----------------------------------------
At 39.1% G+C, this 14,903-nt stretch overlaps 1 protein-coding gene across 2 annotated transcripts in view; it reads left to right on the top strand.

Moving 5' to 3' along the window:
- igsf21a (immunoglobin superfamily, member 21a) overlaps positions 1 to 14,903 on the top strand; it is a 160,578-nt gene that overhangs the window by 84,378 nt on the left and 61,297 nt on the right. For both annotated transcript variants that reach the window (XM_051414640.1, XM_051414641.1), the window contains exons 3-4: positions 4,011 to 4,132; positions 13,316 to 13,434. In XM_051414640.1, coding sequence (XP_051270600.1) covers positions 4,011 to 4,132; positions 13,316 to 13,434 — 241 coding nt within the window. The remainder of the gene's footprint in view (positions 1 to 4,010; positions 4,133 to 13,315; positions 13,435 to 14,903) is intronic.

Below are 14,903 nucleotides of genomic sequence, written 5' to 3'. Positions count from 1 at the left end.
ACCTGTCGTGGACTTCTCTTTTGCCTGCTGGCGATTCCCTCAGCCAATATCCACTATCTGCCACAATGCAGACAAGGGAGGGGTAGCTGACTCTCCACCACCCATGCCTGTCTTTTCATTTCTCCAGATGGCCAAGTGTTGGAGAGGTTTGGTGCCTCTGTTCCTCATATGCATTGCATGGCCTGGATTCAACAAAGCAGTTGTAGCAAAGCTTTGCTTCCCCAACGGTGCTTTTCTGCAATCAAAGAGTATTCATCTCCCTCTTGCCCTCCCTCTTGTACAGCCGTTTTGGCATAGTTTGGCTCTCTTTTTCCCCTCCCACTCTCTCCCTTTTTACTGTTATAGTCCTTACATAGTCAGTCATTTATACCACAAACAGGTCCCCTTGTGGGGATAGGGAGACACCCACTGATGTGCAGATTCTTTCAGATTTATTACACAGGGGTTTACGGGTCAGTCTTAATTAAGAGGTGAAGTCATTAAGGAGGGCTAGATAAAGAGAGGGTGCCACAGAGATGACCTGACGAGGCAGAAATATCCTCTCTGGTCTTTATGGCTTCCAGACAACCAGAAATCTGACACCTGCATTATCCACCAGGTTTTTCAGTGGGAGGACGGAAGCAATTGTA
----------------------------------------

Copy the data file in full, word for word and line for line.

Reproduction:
At 39.1% G+C, this 14,903-nt stretch overlaps 1 protein-coding gene across 2 annotated transcripts in view; it reads left to right on the top strand.

Moving 5' to 3' along the window:
- igsf21a (immunoglobin superfamily, member 21a) overlaps positions 1 to 14,903 on the top strand; it is a 160,578-nt gene that overhangs the window by 84,378 nt on the left and 61,297 nt on the right. For both annotated transcript variants that reach the window (XM_051414640.1, XM_051414641.1), the window contains exons 3-4: positions 4,011 to 4,132; positions 13,316 to 13,434. In XM_051414640.1, coding sequence (XP_051270600.1) covers positions 4,011 to 4,132; positions 13,316 to 13,434 — 241 coding nt within the window. The remainder of the gene's footprint in view (positions 1 to 4,010; positions 4,133 to 13,315; positions 13,435 to 14,903) is intronic.

Below are 14,903 nucleotides of genomic sequence, written 5' to 3'. Positions count from 1 at the left end.
ACCTGTCGTGGACTTCTCTTTTGCCTGCTGGCGATTCCCTCAGCCAATATCCACTATCTGCCACAATGCAGACAAGGGAGGGGTAGCTGACTCTCCACCACCCATGCCTGTCTTTTCATTTCTCCAGATGGCCAAGTGTTGGAGAGGTTTGGTGCCTCTGTTCCTCATATGCATTGCATGGCCTGGATTCAACAAAGCAGTTGTAGCAAAGCTTTGCTTCCCCAACGGTGCTTTTCTGCAATCAAAGAGTATTCATCTCCCTCTTGCCCTCCCTCTTGTACAGCCGTTTTGGCATAGTTTGGCTCTCTTTTTCCCCTCCCACTCTCTCCCTTTTTACTGTTATAGTCCTTACATAGTCAGTCATTTATACCACAAACAGGTCCCCTTGTGGGGATAGGGAGACACCCACTGATGTGCAGATTCTTTCAGATTTATTACACAGGGGTTTACGGGTCAGTCTTAATTAAGAGGTGAAGTCATTAAGGAGGGCTAGATAAAGAGAGGGTGCCACAGAGATGACCTGACGAGGCAGAAATATCCTCTCTGGTCTTTATGGCTTCCAGACAACCAGAAATCTGACACCTGCATTATCCACCAGGTTTTTCAGTGGGAGGACGGAAGCAATTGTA